March 9th, 2010, 07:56 AM

N8VEM mailing list post with photos.


Thanks and have a nice day!

Andrew Lynch

March 10th, 2010, 03:05 AM
Hi! The builder helping me prototype the PropIO <-> KayPro shim socket adapter has updated the thread. He's posted photos that confirm the PropIO is working from within the KayPro so I believe we have "proof of concept". That's good news!

What's left is the host software to drive the board. Accessing the PS/2 keyboard and VGA display is trivial. There is a 5 line MBASIC program on the thread for demonstration. Once the microSD is supported in the CBIOS it should be fairly easy to access it as well but would require a CBIOS to integrate into CP/M as a drive. Its certainly "doable" just requires someone with the desire to make it happen.

I've already designed a PCB for the Z80 shim socket adapter so what's left is more testing on various Z80 platforms and software development. The host does not have to be a KayPro as it could be any Z80 (DIP 40 socket) based machine although we need more testing to determine the level of compatibility. With the shim socket it is completely bus independent so this could be applied to S-100, ECB, proprietary, or even integrated/nonexpandable Z80 computers.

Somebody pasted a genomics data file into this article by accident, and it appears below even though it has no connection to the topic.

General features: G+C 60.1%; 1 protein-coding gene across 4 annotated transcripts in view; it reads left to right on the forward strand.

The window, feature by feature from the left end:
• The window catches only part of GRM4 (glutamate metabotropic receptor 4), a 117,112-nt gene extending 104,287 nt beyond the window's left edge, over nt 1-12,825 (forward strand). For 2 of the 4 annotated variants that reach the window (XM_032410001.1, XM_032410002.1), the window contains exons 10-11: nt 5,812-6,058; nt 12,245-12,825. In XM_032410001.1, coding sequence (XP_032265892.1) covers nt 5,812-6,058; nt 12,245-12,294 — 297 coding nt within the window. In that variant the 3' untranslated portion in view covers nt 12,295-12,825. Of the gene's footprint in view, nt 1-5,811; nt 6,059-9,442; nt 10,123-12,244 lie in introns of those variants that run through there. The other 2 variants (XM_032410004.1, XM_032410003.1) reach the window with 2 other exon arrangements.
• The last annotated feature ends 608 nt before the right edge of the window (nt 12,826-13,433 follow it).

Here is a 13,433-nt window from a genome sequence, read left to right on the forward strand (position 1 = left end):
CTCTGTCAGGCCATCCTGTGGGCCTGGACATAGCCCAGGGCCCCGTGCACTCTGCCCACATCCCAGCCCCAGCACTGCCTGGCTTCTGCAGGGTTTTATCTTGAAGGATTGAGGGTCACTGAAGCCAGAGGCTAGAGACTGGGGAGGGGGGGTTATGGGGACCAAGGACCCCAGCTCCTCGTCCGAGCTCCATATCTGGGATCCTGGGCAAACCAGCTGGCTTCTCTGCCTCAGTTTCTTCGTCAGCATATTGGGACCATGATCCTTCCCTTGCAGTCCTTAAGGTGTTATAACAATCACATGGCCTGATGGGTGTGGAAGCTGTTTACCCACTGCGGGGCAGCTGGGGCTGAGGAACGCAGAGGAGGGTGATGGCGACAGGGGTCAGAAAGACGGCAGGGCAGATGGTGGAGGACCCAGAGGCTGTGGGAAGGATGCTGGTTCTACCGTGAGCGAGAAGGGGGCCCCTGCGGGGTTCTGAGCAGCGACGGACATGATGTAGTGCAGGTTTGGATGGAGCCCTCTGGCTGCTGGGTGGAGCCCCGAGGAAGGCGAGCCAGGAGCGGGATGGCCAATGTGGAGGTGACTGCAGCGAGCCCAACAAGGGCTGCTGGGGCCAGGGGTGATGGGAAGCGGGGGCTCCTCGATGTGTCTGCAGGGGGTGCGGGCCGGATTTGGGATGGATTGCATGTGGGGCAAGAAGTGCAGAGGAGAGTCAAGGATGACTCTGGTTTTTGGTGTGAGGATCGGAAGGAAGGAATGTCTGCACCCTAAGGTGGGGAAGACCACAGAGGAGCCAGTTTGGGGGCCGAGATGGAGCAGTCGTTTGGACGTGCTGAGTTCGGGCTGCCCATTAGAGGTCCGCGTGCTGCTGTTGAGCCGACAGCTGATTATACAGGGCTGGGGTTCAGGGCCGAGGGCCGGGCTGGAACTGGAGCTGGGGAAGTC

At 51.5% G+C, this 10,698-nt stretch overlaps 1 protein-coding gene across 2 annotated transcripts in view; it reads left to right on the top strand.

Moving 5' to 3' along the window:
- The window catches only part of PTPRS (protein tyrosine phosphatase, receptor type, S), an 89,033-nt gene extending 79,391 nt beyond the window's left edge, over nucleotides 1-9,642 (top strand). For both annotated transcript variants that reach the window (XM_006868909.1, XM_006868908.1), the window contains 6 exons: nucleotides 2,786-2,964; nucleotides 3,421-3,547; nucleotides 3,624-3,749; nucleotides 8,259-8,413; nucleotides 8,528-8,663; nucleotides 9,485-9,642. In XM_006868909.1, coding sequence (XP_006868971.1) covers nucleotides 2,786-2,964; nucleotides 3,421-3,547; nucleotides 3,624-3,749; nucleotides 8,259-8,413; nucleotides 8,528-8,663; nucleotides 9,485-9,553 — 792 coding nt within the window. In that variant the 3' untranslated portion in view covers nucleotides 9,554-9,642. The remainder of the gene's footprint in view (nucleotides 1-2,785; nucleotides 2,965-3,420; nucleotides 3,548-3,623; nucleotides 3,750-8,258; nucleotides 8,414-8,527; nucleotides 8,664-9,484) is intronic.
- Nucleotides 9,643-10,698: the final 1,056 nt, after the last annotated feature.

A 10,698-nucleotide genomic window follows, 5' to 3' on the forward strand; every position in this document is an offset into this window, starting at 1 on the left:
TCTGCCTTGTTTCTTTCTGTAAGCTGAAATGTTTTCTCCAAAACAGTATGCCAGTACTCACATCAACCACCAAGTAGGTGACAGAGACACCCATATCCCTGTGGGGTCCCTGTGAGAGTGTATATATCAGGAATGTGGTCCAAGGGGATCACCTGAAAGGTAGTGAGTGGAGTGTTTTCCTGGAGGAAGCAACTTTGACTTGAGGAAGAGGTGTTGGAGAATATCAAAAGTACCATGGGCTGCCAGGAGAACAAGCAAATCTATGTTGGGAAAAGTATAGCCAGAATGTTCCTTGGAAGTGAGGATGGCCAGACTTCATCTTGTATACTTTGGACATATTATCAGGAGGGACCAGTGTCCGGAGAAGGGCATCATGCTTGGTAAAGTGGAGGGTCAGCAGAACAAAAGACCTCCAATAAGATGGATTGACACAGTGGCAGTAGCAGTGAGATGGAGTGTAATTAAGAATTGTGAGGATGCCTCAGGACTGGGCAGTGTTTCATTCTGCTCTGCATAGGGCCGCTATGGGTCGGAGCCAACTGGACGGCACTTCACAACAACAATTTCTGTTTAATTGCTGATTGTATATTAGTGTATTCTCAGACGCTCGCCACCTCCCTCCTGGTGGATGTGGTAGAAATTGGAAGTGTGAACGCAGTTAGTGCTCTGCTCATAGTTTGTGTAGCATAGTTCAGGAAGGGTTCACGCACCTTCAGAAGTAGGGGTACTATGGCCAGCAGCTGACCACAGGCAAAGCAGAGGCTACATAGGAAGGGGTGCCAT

With a bit of creative interfacing I believe this concept could be extended to other CPUs such as the 65xx/68xx series, 8088/6, 68K, etc machines. However each new CPU would require a certain amount of interface logic on the shim socket PCB to work. The signals the PropIO needs are typical Z80 signals such as A0-7, D0-7, /RD, /WR, /IORQ, and the expected power rails (VCC & GND). I have some notional circuits to interface to the 65xx/68xx CPUs but they need testing.

What the project needs to move forward is more hobbyists willing to build an N8VEM board and the shim socket prototype to verify it will work on their host machine. Depending on hobbyist interest I may get some manufactured shim socket PCBs. They should be relatively inexpensive since the Z80 shim socket PCB is fairly small (2"x1.5") and single sided. I don't have a price estimate or ETA though. Before launching a project though I recommend some research into whether the PropIO or other N8VEM board would be compatible with the host machine such as CPU line loading, available IO ports, etc.